- AnnouncementThe Gildersleeve Prize Winner for 2015
THE GILDERSLEEVE PRIZE
FOR THE BEST ARTICLE PUBLISHED IN
THE AMERICAN JOURNAL OF PHILOLOGY
IN 2015 HAS BEEN PRESENTED TO
UNIVERSITY OF TORONTO
for his contribution to scholarship in “Timokles Satyrographos and the Abusive Satyr Play,” AJP 136.4: 545–576.
In a timely contribution to a burgeoning area of scholarship, Cohn takes up what may seem a relatively minor dispute among scholars of satyr drama and shows in a meticulous and wide-ranging discussion that far larger stakes are involved; with scrupulous allowance for alternative interpretations of the evidence, his case study reopens a real point of dispute and casts a great deal of light on changing dramatic practices in the transitional period between Middle and New comedy.
The issue is whether the play Athenaeus cites as Ikarioi Saturoi (9.407d–f) was originally presented as a satyr play, a suggestion once mooted by Wilamowitz and then partly withdrawn. Most scholars and editors take it as a comedy because of Timokles’ repute as a comic poet and the play’s “modern” setting and comic-style abuse of contemporaries. Beginning with a review of how comedies and satyr plays are cited in ancient sources, Cohn finds Athenaeus’ testimony highly suggestive and goes on to build a case for Ikarioi as satyr play by focusing on its contents, metrics and the changing institutional contexts for dramatic performance in the late 340’s. The Timokles that emerges from Cohn’s long view is a bold experimenter in dramatic form at a time when satyr play was migrating away from tragedy toward comedy, a poet whose unprecedented mixing of comic and satiric elements importantly influenced his successors. Cohn’s breadth of perspective combined with careful handling of epigraphic and textual evidence will encourage and assist others to exploit the magnificent research tools that are now available in this field; the possibility that Ikarioi was a satyr play cannot be ignored, and must figure in the reconstruction of a fascinating period in the development of Greek satyr play and comedy generally.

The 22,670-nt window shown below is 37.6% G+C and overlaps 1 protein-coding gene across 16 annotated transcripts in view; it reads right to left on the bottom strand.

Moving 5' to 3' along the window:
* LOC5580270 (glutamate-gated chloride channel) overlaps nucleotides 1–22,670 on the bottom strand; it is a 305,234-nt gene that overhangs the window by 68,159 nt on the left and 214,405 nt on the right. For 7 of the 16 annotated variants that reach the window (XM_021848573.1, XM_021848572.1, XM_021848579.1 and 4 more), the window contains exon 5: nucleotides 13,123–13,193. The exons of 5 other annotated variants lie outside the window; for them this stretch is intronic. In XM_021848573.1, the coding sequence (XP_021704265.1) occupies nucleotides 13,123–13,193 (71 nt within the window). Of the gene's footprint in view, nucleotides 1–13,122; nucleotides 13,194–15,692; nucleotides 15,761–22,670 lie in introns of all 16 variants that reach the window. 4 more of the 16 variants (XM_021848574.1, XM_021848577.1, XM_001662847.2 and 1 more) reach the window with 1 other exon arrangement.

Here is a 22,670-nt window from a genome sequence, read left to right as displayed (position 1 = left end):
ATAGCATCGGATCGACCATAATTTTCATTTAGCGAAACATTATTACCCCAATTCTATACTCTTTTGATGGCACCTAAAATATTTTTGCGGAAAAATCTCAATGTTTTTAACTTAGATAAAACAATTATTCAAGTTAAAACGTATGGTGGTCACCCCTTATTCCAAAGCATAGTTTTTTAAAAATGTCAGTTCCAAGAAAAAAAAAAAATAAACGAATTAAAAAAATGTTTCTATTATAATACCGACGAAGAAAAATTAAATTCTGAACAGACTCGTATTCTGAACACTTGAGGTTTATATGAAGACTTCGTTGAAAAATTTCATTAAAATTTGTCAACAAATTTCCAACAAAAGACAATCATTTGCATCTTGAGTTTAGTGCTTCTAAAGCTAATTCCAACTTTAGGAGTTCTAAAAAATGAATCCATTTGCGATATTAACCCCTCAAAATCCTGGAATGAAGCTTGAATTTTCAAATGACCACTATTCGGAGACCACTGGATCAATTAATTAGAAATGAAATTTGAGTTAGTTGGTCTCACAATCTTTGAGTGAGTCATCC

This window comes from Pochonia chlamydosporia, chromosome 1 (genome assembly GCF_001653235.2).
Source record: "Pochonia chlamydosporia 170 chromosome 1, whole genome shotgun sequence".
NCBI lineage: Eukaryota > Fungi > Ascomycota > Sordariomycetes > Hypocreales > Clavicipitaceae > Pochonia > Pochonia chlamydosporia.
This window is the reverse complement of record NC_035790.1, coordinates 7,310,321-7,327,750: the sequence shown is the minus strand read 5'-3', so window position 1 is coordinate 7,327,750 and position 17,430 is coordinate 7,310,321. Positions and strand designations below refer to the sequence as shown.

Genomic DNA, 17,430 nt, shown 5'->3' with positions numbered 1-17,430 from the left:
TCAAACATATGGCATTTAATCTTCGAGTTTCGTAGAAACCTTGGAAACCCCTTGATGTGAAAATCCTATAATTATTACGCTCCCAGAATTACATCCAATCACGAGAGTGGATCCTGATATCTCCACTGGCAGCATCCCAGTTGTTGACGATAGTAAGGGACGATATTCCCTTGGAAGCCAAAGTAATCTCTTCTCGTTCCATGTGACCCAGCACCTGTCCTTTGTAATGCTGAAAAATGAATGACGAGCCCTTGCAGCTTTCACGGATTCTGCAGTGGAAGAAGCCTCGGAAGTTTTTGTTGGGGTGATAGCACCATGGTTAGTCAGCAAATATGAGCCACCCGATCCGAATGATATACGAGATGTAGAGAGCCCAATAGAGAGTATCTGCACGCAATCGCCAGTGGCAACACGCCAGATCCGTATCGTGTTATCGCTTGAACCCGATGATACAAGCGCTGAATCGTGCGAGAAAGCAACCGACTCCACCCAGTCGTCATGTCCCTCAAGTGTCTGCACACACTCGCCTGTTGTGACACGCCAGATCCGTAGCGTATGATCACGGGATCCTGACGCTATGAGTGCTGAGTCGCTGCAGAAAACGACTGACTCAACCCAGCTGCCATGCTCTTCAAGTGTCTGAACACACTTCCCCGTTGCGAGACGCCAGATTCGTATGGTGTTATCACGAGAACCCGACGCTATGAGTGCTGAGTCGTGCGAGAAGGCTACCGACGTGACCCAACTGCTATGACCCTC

Judges for Johns Hopkins University Press
Andrew Ford (Chair) Sharon L. James K. Sara Myers
The Twenty-eighth Annual Gildersleeve Prize of $1,000 will be awarded for the best article to appear in the Journal in 2016. The Press would like to thank the members of the committee for their time and effort.
William M. Breichner
Johns Hopkins University Press
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